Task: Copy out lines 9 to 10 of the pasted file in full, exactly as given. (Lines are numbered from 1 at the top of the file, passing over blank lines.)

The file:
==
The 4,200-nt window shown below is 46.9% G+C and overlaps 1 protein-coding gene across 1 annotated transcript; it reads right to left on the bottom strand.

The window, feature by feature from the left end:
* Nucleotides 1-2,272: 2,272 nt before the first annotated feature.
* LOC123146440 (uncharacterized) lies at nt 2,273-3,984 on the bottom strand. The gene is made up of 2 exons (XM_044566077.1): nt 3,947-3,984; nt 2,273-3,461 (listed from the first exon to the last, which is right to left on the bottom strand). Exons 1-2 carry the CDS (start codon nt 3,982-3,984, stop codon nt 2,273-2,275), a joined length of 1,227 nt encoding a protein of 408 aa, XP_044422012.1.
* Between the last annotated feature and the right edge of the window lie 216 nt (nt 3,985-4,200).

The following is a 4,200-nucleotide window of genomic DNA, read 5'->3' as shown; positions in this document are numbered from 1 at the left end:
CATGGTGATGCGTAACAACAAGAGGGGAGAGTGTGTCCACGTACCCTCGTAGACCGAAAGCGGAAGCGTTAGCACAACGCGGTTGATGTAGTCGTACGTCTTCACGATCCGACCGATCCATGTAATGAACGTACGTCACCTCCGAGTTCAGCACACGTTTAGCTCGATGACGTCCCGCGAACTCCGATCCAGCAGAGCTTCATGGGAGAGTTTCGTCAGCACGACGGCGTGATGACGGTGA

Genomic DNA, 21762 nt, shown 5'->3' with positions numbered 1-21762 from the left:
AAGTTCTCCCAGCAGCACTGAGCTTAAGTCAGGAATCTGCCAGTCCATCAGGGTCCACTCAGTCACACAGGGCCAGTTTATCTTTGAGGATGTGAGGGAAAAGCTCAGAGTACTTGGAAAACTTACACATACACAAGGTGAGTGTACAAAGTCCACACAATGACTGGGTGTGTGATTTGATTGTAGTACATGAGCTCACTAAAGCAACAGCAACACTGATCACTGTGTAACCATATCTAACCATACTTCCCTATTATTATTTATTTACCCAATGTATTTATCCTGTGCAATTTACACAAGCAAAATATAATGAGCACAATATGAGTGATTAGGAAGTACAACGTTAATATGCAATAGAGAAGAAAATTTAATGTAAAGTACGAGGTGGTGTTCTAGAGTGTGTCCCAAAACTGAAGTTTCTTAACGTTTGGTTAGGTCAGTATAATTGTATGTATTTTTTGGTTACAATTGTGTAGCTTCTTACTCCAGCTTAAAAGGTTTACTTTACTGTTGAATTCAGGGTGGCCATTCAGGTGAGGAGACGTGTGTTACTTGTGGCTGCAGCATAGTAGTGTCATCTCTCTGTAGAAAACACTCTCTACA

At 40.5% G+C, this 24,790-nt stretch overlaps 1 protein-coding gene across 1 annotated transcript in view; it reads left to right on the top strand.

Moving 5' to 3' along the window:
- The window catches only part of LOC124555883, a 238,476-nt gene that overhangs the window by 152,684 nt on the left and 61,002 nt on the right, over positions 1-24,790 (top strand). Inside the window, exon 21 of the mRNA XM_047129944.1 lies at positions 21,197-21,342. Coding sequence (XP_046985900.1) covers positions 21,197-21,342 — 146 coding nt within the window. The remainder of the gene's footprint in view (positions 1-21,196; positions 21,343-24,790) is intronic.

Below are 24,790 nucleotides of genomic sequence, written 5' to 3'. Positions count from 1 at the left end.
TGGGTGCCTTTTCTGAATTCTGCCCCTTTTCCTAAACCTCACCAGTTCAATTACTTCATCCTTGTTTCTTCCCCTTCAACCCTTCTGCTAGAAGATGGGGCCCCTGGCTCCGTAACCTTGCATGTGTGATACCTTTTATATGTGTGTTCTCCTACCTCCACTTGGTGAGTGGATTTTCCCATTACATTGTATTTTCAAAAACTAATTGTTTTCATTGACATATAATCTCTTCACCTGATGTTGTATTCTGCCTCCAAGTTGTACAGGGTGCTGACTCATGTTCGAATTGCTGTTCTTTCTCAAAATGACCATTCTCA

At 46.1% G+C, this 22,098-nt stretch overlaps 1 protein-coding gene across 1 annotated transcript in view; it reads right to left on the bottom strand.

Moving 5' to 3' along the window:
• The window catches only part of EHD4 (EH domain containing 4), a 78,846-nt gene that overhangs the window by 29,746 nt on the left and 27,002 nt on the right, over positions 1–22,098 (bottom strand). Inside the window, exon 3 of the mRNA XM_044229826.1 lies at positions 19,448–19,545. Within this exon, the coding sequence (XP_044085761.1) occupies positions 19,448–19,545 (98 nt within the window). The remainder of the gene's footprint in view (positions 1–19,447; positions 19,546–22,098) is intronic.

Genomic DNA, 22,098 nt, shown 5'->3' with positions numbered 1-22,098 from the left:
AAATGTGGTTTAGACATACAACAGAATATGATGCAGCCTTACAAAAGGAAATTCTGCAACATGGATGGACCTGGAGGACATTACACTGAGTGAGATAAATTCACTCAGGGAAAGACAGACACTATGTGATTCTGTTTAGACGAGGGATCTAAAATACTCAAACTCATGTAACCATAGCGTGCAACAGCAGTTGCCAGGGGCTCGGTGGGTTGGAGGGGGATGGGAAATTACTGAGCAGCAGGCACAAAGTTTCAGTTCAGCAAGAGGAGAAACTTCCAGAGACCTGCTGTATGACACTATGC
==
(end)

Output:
AAGTTCTCCCAGCAGCACTGAGCTTAAGTCAGGAATCTGCCAGTCCATCAGGGTCCACTCAGTCACACAGGGCCAGTTTATCTTTGAGGATGTGAGGGAAAAGCTCAGAGTACTTGGAAAACTTACACATACACAAGGTGAGTGTACAAAGTCCACACAATGACTGGGTGTGTGATTTGATTGTAGTACATGAGCTCACTAAAGCAACAGCAACACTGATCACTGTGTAACCATATCTAACCATACTTCCCTATTATTATTTATTTACCCAATGTATTTATCCTGTGCAATTTACACAAGCAAAATATAATGAGCACAATATGAGTGATTAGGAAGTACAACGTTAATATGCAATAGAGAAGAAAATTTAATGTAAAGTACGAGGTGGTGTTCTAGAGTGTGTCCCAAAACTGAAGTTTCTTAACGTTTGGTTAGGTCAGTATAATTGTATGTATTTTTTGGTTACAATTGTGTAGCTTCTTACTCCAGCTTAAAAGGTTTACTTTACTGTTGAATTCAGGGTGGCCATTCAGGTGAGGAGACGTGTGTTACTTGTGGCTGCAGCATAGTAGTGTCATCTCTCTGTAGAAAACACTCTCTACA

At 40.5% G+C, this 24,790-nt stretch overlaps 1 protein-coding gene across 1 annotated transcript in view; it reads left to right on the top strand.